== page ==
FILE - Vaping e-cigarette flavors

E-cigarette flavors on a shelf at a vape shop.

After the Virginia Department of Health announced that one person in the commonwealth has died from complications caused by vaping, the VDH is warning about potential dangers of e-cigarette use. However, some other groups are cautioning that heavy restrictions could likely cause more harm than good for public health concerns.

The person who died was an adult from southwest Virginia.

“I am deeply saddened to announce the first death of a Virginia resident related to this outbreak. Our thoughts are with the family during this difficult time,” the state health commissioner, Dr. M. Norman Oliver, said in a news release.

The VDH said that any person concerned about lung complications should not use e-cigarettes and that people who use such products should never purchase them off the street, modify them or add substances not intended by the manufacturer.

This is the 13th death that has been linked to vaping in the United States; 805 other cases of illness have also been reported by the Centers for Disease Control and Prevention (CDC). In the midst of these numbers, several states have banned the sale of flavored e-cigarettes and the Trump administration has suggested a national ban.

Marian Hunter, a spokesperson for the VDH, told The Center Square that the stae of  Virginia has already taken steps to prevent youth access to e-cigarettes. For example, the state raised the minimum age of smoking and using e-cigarettes to 21. The state also now requires school policies that prohibit tobacco products, including e-cigarettes, from school grounds and school events, and the state created K-12 nicotine product prevention lessons.

Additionally, Hunter said that many advocates in Virginia and around the country have suggested banning flavored e-cigarettes as a way to discourage children from gaining access to the products.

“The severity of these illnesses is significant,” Hunter said. “The fact that children and youth are using these products increases the significance of public health concern. This situation is a reminder of the importance of refraining from the use of e-cigarette products, as well as all tobacco products.”

Not everyone thinks that more government restrictions on e-cigarettes will solve these problems. Gregory Conley, president of the American Vaping Association, said that most of the illnesses have been caused by illicit marijuana products that vapers have put in e-cigarettes and have not been caused by the e-cigarettes themselves.

"In light of CDC data showing that the vast majority of cases around the country involve patients who have admitted the use of illicit THC products, the generalized warning issued by the Department of Health is incredibly irresponsible,” Conley told The Center Square via email.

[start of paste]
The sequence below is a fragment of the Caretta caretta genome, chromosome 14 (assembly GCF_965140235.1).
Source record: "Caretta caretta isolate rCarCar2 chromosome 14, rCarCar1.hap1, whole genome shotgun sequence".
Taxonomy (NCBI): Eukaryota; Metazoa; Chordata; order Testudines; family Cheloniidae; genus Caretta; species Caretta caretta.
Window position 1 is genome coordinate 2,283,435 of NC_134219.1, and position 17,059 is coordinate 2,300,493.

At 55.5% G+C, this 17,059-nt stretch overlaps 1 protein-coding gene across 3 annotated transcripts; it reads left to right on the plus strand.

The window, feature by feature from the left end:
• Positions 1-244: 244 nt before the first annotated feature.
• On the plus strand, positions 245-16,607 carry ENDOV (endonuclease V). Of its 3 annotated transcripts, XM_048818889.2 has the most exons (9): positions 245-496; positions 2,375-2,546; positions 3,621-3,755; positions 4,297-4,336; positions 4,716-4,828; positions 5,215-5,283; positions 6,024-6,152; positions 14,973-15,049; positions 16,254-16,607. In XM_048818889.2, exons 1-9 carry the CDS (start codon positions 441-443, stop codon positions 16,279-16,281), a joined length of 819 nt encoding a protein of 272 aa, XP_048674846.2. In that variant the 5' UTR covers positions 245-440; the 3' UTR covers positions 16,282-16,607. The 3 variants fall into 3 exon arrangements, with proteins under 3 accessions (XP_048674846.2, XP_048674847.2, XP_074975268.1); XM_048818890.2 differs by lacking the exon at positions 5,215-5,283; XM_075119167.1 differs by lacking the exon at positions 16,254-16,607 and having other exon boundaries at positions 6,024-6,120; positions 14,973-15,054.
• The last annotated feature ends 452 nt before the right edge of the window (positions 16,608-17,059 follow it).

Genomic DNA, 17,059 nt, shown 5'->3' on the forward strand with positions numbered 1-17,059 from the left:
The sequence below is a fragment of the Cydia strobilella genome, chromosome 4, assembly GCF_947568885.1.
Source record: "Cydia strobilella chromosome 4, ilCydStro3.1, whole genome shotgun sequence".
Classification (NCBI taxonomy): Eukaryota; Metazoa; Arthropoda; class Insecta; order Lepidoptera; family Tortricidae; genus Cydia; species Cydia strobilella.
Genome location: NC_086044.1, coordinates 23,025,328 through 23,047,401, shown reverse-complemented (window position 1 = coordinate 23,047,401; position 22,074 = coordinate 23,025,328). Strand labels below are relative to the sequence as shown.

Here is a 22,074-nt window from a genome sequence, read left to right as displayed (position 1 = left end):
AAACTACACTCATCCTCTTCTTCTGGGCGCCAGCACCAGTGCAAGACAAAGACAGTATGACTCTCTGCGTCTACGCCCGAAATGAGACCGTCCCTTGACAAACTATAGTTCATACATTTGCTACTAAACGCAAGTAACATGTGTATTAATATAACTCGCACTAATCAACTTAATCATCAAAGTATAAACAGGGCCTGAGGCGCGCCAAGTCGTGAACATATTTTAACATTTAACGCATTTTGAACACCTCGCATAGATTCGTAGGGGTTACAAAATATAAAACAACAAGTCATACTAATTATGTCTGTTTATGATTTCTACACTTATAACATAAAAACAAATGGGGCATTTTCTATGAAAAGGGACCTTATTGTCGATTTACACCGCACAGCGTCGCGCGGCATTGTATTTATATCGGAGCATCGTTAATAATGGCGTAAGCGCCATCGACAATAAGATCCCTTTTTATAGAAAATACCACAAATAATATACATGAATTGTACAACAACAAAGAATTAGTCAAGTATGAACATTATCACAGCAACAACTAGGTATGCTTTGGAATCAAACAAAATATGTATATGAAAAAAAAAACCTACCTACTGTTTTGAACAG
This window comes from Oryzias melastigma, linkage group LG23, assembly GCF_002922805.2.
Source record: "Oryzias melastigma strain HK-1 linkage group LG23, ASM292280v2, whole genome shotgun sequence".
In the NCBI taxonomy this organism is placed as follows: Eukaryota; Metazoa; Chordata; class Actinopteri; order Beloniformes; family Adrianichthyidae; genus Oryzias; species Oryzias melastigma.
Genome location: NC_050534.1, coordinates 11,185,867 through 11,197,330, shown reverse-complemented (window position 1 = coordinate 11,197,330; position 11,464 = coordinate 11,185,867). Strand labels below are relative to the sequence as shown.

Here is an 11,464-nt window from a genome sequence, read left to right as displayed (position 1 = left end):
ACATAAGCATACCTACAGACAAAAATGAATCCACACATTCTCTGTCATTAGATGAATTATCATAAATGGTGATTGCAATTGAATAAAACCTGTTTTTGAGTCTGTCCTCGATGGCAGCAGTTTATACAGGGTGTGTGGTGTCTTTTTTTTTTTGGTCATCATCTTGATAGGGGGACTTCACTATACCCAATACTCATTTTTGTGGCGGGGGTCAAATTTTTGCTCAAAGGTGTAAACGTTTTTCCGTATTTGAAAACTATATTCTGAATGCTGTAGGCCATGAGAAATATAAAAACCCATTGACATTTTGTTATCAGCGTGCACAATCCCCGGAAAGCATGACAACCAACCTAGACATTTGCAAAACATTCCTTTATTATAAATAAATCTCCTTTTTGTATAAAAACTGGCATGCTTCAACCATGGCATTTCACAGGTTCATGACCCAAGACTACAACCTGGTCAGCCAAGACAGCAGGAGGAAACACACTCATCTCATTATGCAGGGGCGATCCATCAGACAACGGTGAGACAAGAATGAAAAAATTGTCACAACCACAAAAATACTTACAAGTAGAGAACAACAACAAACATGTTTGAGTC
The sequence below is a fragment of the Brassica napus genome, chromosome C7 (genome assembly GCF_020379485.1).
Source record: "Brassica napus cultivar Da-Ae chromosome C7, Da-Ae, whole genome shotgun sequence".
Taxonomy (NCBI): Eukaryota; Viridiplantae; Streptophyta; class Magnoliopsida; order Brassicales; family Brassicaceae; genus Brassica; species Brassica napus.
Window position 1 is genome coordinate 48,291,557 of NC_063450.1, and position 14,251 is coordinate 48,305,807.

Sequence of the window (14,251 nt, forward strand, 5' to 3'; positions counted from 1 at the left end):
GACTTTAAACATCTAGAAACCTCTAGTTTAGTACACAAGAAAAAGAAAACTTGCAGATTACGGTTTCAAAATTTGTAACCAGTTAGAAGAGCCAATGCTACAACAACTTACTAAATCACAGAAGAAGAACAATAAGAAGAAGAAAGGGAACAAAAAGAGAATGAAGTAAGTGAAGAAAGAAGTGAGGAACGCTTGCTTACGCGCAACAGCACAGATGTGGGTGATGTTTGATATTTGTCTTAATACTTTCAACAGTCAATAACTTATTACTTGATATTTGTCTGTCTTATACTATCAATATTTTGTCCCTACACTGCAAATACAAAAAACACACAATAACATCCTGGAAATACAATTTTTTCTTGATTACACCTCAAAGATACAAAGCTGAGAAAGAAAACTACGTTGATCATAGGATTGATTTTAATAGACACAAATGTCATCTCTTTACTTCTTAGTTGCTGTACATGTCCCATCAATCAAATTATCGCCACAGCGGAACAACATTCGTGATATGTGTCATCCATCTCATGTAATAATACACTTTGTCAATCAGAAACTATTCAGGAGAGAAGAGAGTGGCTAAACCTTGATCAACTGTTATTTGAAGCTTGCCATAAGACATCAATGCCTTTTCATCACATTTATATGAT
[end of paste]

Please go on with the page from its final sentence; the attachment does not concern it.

“We know that there are potentially tens or hundreds of thousands of tainted THC cartridges out there in the illegal market containing thickener chemicals like vitamin E acetate or high levels of pesticides like myclobutanil, which converts to hydrogen cyanide when heated,” he said. “Meanwhile, tests by both the CDC and [multiple] state health departments have found no [contaminants] in nicotine vaping products. Moreover, there have been reports from treating physicians and the CDC indicating that patients have not always been truthful in describing their vaping history, as marijuana usage remains illegal in most US states.”

Guy Bentley, director of Consumer Freedom, had similar concerns about government action. He told The Center Square that millions of people have been using these products and have not experienced these complications until illicit THC material was used in the products. For this reason, he said that banning the flavored products would not solve the problem.

The banning of flavored e-cigarettes across the country shows that people are confusing two very different issues, Bentley said. This confusion, he argued, is serious because banning flavored e-cigarettes would likely create a public health concern, rather than solve one.

Although underage vapers tend to prefer flavored e-cigarettes, Bentley said that the adult population overwhelmingly chooses these flavored options, as well. If these vaping options are removed from the market, he warned that people may turn back to smoking or getting the flavored products illegally, both of which would be harmful to public health.

Bently said that trends do not suggest that banning the flavored products would decrease teen use. Alcohol and cigarette use among teenagers have been substantially decreasing in recent years while the use of marijuana has been increasing, which he said suggests that government laws have little effect on what products they pursue.

Vaping rates have also substantially increased among teens in recent years.

Staff Reporter

Tyler Arnold reports on Virginia and Ohio for The Center Square. He previously worked for the Cause of Action Institute and has been published in Business Insider, USA TODAY College, National Review Online and the Washington Free Beacon.